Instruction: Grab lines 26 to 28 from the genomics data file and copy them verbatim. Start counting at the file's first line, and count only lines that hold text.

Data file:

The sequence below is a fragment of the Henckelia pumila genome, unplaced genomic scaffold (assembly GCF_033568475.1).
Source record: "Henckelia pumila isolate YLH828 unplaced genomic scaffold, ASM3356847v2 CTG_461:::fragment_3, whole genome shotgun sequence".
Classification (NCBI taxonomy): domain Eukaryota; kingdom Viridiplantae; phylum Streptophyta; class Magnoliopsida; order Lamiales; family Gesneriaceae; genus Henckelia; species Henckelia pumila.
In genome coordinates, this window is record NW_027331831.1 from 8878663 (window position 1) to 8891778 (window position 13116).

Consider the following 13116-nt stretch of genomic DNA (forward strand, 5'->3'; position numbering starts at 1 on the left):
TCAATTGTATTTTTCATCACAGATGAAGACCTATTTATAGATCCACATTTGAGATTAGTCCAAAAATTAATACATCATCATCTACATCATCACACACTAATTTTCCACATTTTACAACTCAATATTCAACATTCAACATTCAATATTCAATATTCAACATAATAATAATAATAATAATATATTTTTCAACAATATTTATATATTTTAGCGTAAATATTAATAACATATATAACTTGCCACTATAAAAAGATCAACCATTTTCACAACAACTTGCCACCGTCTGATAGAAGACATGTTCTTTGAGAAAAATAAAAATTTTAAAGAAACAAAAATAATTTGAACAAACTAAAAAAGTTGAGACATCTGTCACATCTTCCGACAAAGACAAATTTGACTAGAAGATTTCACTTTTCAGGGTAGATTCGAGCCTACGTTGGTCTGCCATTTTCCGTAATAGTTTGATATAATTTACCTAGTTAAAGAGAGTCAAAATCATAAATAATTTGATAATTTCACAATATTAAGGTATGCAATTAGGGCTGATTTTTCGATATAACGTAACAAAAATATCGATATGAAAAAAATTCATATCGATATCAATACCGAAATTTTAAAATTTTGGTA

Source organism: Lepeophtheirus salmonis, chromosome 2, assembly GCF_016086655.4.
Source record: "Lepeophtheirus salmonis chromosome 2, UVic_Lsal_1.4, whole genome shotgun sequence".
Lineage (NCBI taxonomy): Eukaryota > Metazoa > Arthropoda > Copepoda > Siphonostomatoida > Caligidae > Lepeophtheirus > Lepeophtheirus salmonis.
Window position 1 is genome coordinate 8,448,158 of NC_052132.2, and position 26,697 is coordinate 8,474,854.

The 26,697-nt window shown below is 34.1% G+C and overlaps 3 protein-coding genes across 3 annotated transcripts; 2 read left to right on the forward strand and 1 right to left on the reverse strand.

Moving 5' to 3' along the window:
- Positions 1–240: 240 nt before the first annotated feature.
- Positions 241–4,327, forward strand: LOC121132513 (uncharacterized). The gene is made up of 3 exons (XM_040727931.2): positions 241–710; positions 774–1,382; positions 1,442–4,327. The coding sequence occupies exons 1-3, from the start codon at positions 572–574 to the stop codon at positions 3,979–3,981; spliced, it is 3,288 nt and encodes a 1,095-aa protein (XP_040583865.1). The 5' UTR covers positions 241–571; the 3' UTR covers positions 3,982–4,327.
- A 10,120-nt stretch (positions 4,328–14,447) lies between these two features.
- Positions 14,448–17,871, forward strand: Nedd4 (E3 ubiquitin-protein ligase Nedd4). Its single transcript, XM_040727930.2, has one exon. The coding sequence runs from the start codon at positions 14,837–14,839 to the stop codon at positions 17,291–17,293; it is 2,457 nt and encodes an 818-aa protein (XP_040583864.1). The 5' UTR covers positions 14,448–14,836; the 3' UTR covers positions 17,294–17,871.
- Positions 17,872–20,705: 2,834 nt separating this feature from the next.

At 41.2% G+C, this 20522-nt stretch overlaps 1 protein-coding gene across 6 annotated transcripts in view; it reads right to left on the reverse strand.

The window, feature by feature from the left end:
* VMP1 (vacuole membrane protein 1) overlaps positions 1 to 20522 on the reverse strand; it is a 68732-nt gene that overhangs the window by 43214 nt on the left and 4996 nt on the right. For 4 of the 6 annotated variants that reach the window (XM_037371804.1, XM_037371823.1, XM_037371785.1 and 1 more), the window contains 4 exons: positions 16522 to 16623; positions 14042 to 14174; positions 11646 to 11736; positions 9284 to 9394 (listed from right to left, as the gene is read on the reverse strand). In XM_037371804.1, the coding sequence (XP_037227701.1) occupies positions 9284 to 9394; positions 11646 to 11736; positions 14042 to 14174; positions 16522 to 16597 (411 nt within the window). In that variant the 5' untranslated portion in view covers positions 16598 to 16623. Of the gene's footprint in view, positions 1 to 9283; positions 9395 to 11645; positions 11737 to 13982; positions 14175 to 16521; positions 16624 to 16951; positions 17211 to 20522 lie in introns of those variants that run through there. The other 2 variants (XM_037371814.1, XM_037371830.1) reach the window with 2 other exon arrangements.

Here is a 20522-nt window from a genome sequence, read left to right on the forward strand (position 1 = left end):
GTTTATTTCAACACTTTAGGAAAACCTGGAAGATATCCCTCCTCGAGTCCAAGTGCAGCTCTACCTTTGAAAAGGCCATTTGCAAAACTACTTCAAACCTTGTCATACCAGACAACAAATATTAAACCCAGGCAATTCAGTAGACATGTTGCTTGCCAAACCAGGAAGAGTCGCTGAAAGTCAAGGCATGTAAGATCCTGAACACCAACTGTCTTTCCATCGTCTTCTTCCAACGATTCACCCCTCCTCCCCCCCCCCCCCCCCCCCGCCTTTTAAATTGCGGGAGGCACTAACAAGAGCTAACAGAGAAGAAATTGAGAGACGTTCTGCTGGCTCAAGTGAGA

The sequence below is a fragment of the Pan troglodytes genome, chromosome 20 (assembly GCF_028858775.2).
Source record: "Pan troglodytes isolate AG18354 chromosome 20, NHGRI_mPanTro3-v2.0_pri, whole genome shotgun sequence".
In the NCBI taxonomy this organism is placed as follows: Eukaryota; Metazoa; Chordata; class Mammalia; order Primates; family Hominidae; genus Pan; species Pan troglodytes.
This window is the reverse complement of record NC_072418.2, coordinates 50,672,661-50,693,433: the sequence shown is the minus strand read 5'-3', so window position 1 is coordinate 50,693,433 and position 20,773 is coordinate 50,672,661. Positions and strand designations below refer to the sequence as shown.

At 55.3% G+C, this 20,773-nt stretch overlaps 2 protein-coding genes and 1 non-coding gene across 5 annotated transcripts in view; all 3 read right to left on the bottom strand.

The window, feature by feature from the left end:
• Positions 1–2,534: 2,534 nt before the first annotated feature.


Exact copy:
This window is the reverse complement of record NC_072418.2, coordinates 50,672,661-50,693,433: the sequence shown is the minus strand read 5'-3', so window position 1 is coordinate 50,693,433 and position 20,773 is coordinate 50,672,661. Positions and strand designations below refer to the sequence as shown.

At 55.3% G+C, this 20,773-nt stretch overlaps 2 protein-coding genes and 1 non-coding gene across 5 annotated transcripts in view; all 3 read right to left on the bottom strand.

The window, feature by feature from the left end: